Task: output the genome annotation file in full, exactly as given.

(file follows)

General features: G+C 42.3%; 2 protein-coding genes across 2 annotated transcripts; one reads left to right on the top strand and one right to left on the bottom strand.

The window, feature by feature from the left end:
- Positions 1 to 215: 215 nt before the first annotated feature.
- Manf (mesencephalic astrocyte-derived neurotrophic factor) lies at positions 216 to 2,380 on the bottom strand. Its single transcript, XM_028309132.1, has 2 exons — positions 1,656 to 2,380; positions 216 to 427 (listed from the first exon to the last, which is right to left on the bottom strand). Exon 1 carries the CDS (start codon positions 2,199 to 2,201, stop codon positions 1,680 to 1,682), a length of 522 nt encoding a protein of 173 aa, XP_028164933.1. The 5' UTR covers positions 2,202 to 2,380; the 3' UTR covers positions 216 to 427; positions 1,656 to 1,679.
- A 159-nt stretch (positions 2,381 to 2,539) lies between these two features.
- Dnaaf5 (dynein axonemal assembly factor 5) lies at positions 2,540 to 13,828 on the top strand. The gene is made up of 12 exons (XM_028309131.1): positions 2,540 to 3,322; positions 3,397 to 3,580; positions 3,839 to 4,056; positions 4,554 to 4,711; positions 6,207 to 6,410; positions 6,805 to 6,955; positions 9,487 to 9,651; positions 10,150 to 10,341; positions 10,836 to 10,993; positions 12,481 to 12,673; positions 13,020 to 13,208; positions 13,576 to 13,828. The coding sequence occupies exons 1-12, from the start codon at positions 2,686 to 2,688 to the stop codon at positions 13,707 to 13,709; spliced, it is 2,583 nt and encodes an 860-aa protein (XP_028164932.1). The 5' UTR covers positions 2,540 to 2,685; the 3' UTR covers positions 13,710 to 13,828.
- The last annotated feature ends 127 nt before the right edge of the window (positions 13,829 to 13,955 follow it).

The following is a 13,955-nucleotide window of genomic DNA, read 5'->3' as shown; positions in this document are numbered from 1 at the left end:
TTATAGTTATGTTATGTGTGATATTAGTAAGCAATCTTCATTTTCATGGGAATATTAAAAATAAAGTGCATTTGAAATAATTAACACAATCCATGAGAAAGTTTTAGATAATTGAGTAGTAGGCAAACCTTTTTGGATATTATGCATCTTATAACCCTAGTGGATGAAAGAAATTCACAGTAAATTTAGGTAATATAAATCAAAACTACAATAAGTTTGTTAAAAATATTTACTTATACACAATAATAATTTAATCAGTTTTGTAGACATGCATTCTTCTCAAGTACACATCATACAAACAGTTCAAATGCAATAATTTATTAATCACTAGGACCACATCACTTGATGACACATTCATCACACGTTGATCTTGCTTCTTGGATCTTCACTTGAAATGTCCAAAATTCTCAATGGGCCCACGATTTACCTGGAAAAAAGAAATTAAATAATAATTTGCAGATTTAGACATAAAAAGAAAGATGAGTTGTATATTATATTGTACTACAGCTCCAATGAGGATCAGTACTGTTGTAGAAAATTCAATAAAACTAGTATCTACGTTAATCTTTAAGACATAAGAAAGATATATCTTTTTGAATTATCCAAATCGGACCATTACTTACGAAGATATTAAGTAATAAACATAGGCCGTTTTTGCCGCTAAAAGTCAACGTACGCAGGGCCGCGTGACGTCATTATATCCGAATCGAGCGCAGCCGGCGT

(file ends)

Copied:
General features: G+C 42.3%; 2 protein-coding genes across 2 annotated transcripts; one reads left to right on the top strand and one right to left on the bottom strand.

The window, feature by feature from the left end:
- Positions 1 to 215: 215 nt before the first annotated feature.
- Manf (mesencephalic astrocyte-derived neurotrophic factor) lies at positions 216 to 2,380 on the bottom strand. Its single transcript, XM_028309132.1, has 2 exons — positions 1,656 to 2,380; positions 216 to 427 (listed from the first exon to the last, which is right to left on the bottom strand). Exon 1 carries the CDS (start codon positions 2,199 to 2,201, stop codon positions 1,680 to 1,682), a length of 522 nt encoding a protein of 173 aa, XP_028164933.1. The 5' UTR covers positions 2,202 to 2,380; the 3' UTR covers positions 216 to 427; positions 1,656 to 1,679.
- A 159-nt stretch (positions 2,381 to 2,539) lies between these two features.
- Dnaaf5 (dynein axonemal assembly factor 5) lies at positions 2,540 to 13,828 on the top strand. The gene is made up of 12 exons (XM_028309131.1): positions 2,540 to 3,322; positions 3,397 to 3,580; positions 3,839 to 4,056; positions 4,554 to 4,711; positions 6,207 to 6,410; positions 6,805 to 6,955; positions 9,487 to 9,651; positions 10,150 to 10,341; positions 10,836 to 10,993; positions 12,481 to 12,673; positions 13,020 to 13,208; positions 13,576 to 13,828. The coding sequence occupies exons 1-12, from the start codon at positions 2,686 to 2,688 to the stop codon at positions 13,707 to 13,709; spliced, it is 2,583 nt and encodes an 860-aa protein (XP_028164932.1). The 5' UTR covers positions 2,540 to 2,685; the 3' UTR covers positions 13,710 to 13,828.
- The last annotated feature ends 127 nt before the right edge of the window (positions 13,829 to 13,955 follow it).

The following is a 13,955-nucleotide window of genomic DNA, read 5'->3' as shown; positions in this document are numbered from 1 at the left end:
TTATAGTTATGTTATGTGTGATATTAGTAAGCAATCTTCATTTTCATGGGAATATTAAAAATAAAGTGCATTTGAAATAATTAACACAATCCATGAGAAAGTTTTAGATAATTGAGTAGTAGGCAAACCTTTTTGGATATTATGCATCTTATAACCCTAGTGGATGAAAGAAATTCACAGTAAATTTAGGTAATATAAATCAAAACTACAATAAGTTTGTTAAAAATATTTACTTATACACAATAATAATTTAATCAGTTTTGTAGACATGCATTCTTCTCAAGTACACATCATACAAACAGTTCAAATGCAATAATTTATTAATCACTAGGACCACATCACTTGATGACACATTCATCACACGTTGATCTTGCTTCTTGGATCTTCACTTGAAATGTCCAAAATTCTCAATGGGCCCACGATTTACCTGGAAAAAAGAAATTAAATAATAATTTGCAGATTTAGACATAAAAAGAAAGATGAGTTGTATATTATATTGTACTACAGCTCCAATGAGGATCAGTACTGTTGTAGAAAATTCAATAAAACTAGTATCTACGTTAATCTTTAAGACATAAGAAAGATATATCTTTTTGAATTATCCAAATCGGACCATTACTTACGAAGATATTAAGTAATAAACATAGGCCGTTTTTGCCGCTAAAAGTCAACGTACGCAGGGCCGCGTGACGTCATTATATCCGAATCGAGCGCAGCCGGCGT